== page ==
Wright would often learn about the family for whom he was designing for before starting, to get a feel for their needs and preferences. Hillard Harper says in The Los Angeles Times that “Architect and client frequently found themselves pitted against each other during the design and construction phase, although the completed building usually healed any wounds (Harper 2). Besides designing buildings, he used his creativity to design the furniture, fabrics, art glass, lamps, dinnerware, silver, linen and graphic arts inside the creation as well (Frank Lloyd 2). He used the setting and environment to his advantage, and worked with it, rather than against it. “He glorified the sense of ‘shelter’ (Frank Lloyd 2).” He had different types of houses, such as the prairie houses and the Usonian houses, but none seemed to follow a common pattern. His architecture sought to create something fully expressive of the American spirit, free of imported convention and values (Burns 9).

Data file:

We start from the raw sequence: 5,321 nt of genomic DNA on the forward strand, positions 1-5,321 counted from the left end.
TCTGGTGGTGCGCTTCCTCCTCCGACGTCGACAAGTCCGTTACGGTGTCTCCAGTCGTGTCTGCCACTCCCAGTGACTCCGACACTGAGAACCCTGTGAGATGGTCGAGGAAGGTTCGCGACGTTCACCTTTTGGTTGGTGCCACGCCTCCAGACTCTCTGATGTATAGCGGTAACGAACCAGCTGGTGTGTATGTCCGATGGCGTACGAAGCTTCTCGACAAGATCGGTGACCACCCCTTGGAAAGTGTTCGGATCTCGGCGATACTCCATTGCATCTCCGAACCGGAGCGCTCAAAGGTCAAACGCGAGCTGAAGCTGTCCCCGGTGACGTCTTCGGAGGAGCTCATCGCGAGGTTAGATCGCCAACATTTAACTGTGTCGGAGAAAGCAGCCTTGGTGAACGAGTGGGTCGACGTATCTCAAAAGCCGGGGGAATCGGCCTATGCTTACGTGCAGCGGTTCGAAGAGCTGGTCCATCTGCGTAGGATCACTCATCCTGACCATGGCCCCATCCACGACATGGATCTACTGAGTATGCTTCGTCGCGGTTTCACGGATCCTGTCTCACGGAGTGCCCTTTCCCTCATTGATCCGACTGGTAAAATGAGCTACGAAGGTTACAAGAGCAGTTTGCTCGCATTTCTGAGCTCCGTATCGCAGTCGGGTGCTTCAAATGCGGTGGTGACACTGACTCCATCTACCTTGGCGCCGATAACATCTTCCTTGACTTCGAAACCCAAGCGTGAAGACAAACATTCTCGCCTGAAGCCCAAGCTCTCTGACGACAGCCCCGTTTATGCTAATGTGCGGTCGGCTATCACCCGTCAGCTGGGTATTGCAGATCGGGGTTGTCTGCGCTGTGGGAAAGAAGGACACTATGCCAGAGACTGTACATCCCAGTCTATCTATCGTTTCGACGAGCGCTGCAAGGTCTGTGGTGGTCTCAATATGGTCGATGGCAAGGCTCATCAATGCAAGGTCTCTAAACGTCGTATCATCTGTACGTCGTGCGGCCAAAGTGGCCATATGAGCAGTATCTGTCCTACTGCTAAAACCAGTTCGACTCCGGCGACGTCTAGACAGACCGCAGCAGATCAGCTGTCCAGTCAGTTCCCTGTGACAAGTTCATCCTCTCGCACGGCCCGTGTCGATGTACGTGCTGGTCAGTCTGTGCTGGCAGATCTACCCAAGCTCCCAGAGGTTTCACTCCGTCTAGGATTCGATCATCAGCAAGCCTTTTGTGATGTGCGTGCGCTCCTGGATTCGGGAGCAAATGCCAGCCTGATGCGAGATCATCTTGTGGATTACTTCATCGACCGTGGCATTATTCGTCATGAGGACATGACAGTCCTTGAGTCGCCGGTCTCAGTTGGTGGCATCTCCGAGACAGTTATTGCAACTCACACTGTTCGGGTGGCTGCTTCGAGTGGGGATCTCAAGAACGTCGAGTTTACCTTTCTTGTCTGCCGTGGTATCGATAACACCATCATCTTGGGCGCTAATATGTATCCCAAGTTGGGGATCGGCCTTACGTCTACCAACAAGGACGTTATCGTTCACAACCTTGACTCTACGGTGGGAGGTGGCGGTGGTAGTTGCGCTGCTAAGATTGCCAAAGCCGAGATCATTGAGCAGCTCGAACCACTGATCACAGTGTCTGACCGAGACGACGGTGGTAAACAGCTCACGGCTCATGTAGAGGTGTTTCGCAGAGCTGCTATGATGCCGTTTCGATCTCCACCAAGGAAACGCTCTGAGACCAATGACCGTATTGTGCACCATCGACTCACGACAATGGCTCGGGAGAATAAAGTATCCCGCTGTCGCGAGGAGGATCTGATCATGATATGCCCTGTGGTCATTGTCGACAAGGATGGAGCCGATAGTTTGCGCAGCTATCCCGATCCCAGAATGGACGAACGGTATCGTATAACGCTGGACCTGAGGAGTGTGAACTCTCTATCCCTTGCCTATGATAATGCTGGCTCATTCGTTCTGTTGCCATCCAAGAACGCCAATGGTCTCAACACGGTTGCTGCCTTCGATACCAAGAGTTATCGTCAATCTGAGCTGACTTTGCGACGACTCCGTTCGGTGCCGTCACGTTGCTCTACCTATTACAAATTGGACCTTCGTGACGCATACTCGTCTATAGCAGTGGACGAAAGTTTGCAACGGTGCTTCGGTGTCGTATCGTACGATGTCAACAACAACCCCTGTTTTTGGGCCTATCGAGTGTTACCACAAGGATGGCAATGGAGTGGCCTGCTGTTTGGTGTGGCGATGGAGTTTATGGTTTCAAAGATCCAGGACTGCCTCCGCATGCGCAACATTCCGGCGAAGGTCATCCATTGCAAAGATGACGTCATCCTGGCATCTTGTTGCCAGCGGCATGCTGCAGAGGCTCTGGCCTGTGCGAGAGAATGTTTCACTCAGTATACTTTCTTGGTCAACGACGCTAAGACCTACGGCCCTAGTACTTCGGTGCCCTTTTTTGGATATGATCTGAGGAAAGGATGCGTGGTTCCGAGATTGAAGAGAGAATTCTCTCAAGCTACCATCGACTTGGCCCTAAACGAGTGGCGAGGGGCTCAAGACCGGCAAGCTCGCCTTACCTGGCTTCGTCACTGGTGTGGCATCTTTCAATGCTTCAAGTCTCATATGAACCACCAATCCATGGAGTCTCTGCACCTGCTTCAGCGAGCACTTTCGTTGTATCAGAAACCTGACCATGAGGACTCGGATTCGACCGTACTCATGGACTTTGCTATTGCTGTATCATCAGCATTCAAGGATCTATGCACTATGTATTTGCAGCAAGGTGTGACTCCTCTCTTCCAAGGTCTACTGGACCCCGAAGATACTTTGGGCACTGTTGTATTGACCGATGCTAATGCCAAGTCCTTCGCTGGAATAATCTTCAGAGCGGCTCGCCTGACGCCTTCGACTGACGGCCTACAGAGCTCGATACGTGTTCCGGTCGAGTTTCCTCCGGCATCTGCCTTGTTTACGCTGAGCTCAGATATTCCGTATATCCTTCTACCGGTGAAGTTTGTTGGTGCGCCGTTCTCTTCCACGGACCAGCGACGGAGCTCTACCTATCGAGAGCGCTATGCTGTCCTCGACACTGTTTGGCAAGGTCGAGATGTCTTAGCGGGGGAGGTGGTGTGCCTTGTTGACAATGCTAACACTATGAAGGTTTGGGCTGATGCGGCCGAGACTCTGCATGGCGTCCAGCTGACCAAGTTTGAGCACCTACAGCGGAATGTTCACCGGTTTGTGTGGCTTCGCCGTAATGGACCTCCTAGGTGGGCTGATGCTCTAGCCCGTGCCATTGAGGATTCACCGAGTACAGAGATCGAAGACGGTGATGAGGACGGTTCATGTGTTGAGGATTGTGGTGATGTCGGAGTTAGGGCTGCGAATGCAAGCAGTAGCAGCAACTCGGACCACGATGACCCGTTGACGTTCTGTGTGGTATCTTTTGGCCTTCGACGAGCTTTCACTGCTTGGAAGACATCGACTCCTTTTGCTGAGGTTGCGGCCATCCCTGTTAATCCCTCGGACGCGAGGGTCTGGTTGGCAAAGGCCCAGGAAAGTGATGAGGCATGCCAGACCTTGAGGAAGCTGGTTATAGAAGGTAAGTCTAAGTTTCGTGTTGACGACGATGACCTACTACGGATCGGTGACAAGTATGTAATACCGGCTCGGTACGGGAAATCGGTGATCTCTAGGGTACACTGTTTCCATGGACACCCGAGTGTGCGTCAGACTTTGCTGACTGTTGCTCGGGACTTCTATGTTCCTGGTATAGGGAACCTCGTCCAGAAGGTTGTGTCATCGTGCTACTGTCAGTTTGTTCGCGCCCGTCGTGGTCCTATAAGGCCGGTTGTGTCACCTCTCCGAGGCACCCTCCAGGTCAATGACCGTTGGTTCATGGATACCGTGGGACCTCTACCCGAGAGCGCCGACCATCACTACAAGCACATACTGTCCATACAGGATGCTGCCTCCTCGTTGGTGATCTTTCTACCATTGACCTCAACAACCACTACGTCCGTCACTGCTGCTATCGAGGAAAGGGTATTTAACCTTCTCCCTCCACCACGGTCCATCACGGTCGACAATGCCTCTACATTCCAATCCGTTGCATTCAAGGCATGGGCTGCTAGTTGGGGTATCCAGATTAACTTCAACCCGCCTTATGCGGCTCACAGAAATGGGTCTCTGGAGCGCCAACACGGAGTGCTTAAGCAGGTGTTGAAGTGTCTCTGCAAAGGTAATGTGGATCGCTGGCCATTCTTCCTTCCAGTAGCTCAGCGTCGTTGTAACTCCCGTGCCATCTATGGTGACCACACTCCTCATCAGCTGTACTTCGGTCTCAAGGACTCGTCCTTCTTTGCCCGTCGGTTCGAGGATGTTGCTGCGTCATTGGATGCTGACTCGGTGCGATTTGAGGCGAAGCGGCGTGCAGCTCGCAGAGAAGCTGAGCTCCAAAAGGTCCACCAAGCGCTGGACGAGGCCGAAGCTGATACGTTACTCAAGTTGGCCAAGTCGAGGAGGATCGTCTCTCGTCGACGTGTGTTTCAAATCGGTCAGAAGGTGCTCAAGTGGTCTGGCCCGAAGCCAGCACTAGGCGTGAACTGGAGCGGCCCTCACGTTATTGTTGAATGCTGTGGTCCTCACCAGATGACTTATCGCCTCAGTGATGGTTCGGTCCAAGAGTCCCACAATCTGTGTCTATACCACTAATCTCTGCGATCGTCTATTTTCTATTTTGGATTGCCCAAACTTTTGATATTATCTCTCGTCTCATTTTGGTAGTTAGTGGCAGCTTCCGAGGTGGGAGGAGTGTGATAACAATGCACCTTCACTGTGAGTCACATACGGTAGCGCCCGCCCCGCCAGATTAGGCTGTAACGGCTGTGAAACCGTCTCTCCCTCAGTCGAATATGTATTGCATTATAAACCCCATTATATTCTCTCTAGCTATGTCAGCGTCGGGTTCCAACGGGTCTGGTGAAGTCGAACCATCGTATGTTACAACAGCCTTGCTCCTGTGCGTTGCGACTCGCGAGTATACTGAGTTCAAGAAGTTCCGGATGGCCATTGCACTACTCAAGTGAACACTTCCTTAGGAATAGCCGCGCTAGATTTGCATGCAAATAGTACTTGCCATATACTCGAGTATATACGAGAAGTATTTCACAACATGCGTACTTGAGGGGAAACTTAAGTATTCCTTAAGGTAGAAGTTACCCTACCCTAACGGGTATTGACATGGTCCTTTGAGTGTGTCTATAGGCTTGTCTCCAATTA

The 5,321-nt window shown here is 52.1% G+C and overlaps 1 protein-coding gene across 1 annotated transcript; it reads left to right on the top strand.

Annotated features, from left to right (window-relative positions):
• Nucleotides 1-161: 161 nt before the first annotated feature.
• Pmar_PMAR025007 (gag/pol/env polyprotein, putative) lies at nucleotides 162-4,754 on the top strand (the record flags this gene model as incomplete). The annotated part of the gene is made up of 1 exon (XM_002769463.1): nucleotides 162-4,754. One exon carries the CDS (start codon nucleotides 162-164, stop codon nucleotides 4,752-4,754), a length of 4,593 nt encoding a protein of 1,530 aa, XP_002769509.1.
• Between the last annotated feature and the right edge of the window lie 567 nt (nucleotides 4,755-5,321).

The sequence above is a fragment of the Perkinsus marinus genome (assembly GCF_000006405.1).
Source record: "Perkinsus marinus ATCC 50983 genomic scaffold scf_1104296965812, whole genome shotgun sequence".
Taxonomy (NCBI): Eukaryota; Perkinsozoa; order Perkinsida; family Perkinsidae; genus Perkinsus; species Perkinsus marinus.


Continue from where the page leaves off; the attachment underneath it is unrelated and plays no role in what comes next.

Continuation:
Wright’s career was extravagant, spanning over more than 70 years. He led an extremely productive life, and aside from architecture he was an extravagant raconteur, wrote twenty books and countless articles, and lectured throughout the United States and Europe. His designs revolutionized the art of architecture. Historian William Cronan, to describe the legacy of Mr. Wright, said “…There is no American architect who has ever lived who has done as much to touch the world, who has done as much to realize his vision of what a perfect architecture might be… (PBS Online 1).” Wright died in 1959, and he left behind a great legacy. His works are still considered modern today, even thought it is almost 50 years after his death. So, as Simon and Garfunkel sing, “Architects may come, and architects may go…”, but there will never be another architect like Frank Lloyd Wright.
Burns, Robert. “Frank Lloyd Wright in the Twenty-first Century.” National Forum. Summer 2000. 8-10. 2 Mar 2001.
Frank Lloyd Wright. 10 Mar 2001.
Harper, Hillard. “Show Explores the Wright Frame of Mind.” The Los Angeles Times. 5 Mar 1988. 3 Mar 2001.
Hunt, William Dudley Jr. “Wright, Frank Lloyd.” Encyclopedia Americana. 180.
Official Site of Frank Lloyd Wright. 1996-2001. 10 Mar 2001.
PBS Online. 1995-2001. 10 Mar 2001.
Taschen, Benedikt. Frank Lloyd Wright. Germany: Frank Lloyd Wright Foundation. 1991.
Weishan, Michael. “A Work of Genius.” Country Living. Nov 2000. 26-30. 9 Mar 2001.
Williams Students Online. 3 Mar 2001.
“Wright, Frank Lloyd.” Microsoft Encarta Encyclopedia 2001. CD-ROM. 1993-2000 Ed.